CORONAVIRUS

What Iowa coronavirus numbers should you watch?

The totals reveal positive trends, but also warning signs

A sign is posted at the Test Iowa coronavirus testing site May 28 at the Kirkwood Community College campus. While trends
A sign is posted at the Test Iowa coronavirus testing site May 28 at the Kirkwood Community College campus. While trends in testing are important, public health officials say a better measure of the coronavirus’ community spread is found in a state’s Rt value and seven-day averages of the number of hospitalizations and deaths. (Rebecca F. Miller/The Gazette)

DES MOINES — Some of the most critical data on the coronavirus have been trending downward in Iowa in past week, but warning signs remain.

For more than two months in Iowa, the most critical COVID-19 figures — deaths and hospitalizations — have been steadily decreasing.

The number of new cases and new hospitalizations both increased late this week, including in Linn and Johnson counties, although those could be temporary two-day bumps during the larger downward trend.

More notably, the rate of the virus’ spread has been increasing slowly since the beginning of May, when Iowa businesses started to reopen.

Rt factor

A state’s “Rt” value is the effective reproduction rate of the coronavirus. Values over 1.0 mean more cases can be expected; values under 1.0 mean fewer cases can be expected.

As of Friday afternoon, Iowa’s Rt was at 0.96, just on the good side of the line, according to the website Rt.live. But that number has been steadily increasing since it bottomed out at 0.78 on May 4.

Exactly one week earlier, on April 27, Iowa Gov. Kim Reynolds issued the first round of proclamations that began relaxing coronavirus restrictions in place since mid-March. That first order allowed many businesses, including restaurants, malls and libraries, to reopen, at 50 percent capacity, in 77 of the state’s 99 counties.

Since then, more businesses have been allowed to reopen, and the state’s Rt has steadily increased.

The current trajectory would put it above 1.0, possibly later this month or early July.

Other states, including Florida, are seeing case spikes and Rt rates well above 1.0.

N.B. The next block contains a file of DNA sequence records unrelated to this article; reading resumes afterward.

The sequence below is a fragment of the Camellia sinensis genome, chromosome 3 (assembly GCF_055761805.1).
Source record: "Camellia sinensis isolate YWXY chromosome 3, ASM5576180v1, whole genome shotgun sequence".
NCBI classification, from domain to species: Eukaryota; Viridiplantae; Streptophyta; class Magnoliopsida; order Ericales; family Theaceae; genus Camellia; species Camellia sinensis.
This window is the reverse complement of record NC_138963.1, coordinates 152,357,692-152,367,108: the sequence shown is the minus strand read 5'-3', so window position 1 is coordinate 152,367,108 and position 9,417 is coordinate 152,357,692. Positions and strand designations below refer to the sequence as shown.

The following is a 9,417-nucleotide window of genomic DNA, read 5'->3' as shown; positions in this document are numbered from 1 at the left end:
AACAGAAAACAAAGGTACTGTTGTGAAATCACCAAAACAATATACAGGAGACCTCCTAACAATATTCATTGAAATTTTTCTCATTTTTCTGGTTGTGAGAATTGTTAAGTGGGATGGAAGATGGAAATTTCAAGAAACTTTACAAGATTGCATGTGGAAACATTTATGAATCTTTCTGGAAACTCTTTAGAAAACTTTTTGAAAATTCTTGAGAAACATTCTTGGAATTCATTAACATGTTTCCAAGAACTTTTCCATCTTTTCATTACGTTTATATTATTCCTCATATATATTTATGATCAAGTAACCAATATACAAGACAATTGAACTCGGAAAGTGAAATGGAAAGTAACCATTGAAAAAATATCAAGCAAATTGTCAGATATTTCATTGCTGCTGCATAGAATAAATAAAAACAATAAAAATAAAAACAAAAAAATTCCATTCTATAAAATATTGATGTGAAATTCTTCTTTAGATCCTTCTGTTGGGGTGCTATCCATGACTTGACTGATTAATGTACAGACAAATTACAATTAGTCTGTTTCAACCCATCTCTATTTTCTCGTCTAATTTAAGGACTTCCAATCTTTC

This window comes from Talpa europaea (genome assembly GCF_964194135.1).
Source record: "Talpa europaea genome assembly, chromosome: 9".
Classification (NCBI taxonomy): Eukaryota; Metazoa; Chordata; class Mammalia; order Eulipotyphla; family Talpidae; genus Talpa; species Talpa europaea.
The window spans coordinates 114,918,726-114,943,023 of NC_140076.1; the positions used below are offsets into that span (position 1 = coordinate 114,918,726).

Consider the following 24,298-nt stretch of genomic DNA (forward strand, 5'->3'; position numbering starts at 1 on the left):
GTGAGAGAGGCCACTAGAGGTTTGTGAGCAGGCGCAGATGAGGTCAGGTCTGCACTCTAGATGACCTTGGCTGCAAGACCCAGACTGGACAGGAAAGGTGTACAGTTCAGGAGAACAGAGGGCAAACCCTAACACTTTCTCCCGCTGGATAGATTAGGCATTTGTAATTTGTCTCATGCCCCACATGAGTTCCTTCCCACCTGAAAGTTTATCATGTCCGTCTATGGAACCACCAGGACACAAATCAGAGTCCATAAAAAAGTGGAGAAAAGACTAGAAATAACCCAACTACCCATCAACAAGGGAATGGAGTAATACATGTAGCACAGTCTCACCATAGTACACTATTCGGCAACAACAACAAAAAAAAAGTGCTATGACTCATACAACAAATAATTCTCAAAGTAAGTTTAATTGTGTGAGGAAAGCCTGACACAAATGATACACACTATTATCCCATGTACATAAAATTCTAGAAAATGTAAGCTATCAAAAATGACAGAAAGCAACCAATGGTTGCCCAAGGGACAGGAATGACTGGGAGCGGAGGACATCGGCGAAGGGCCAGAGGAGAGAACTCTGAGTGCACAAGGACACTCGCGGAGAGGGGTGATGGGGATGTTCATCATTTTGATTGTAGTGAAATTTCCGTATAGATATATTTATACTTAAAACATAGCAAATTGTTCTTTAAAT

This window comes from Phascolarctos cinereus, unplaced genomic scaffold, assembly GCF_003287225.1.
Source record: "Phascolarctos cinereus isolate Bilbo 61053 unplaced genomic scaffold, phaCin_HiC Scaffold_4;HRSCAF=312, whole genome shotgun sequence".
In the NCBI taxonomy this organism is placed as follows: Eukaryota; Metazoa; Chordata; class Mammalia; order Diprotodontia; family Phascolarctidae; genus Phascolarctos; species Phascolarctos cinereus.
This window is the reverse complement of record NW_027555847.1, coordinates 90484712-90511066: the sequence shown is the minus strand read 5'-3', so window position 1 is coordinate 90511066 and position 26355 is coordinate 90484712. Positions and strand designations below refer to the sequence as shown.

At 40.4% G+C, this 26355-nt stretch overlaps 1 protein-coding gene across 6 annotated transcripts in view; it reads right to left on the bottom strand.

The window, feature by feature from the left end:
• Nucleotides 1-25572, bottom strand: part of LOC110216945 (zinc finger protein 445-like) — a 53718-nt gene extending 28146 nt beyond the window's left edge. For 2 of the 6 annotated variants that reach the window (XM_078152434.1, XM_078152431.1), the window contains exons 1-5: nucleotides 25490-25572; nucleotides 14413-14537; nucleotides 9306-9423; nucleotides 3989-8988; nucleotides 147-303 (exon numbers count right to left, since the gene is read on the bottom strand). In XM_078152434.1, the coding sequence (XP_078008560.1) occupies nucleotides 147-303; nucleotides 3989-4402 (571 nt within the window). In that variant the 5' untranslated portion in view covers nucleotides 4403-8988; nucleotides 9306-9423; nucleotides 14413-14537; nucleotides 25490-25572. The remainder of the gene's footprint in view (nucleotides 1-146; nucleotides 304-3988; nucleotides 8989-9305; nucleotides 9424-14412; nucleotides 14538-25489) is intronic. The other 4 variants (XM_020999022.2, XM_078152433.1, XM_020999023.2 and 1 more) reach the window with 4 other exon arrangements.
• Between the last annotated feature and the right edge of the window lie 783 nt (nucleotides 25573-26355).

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That has not happened in Iowa, at least not yet, and Reynolds this week said she is confident the state’s reopening will not be disrupted by the virus.

“We’re just going to do like we do every day. We’re going to continue to manage and do everything that we can to contain the virus,” Reynolds said.

Death by race

While Black and Latino Iowans have been burdened with an outsized share of coronavirus cases, the share of virus-related deaths have been more in line with their populations.

Among Iowa’s population, 6 percent are Latino and 4 percent are Black. In the state, 27 percent of cases have been among Latinos and 10 percent among black Iowans. Those outsized percentages are, in part, because those groups are more likely to work in hourly, at-risk jobs in meatpacking plants, nursing homes, grocery stores and other essential businesses.

Among Iowans who have died of virus-related causes — 680 as of Friday — 7 percent have been Latino and 5 percent have been black.

Underlying health

A more critical factor in a person’s ability to survive COVID-19 is their underlying health.

As of Friday, seven out of every 10 Iowans who have died had preexisting health conditions, according to state public health data.

Only 6 percent of the deaths represented people with no preexisting health condition.

For the remaining 24 percent of deaths, it has not yet been determined if the individual had a previous health condition.

7-day averages

As of Friday afternoon, according to state public health data:

• The seven-day average of new deaths — 5.4 per day — was at its lowest since April 25. That figure peaked on May 25 at 15.0 and has been falling steadily since then.

• The seven-day average of Iowans hospitalized by the virus — 193.4 — was at its lowest since April 21. That figure peaked May 11 at 407.7 and has been falling steadily.

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* The seven-day average of Iowans newly admitted to the hospital for virus-related symptoms — 19.4 — was as low as it was April 17. That figure peaked May 5 at 41.1 and has been falling steadily.

The seven-day averages, state public health officials say, provide a more complete view of the virus’ activity Because single-day figures can sometimes be outliers and thus misleading.

The number of positive cases can be influenced by multiple factors, including the amount of testing taking place. Officials believe deaths and hospitalizations provide a better measurement of the virus’ activity and impact.

Iowa’s death rate — 22 deaths per 100,000 residents — is 20th in the nation, according to multiple sites that track that data.

Comments: (563) 383-2492; erin.murphy@lee.net

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Our most important Coronavirus coverage is free to the public.

If you believe local news is essential, especially during this crisis, please donate. Your contribution will support news resources to cover the impact of the pandemic on our local communities.

All donations are tax-deductible.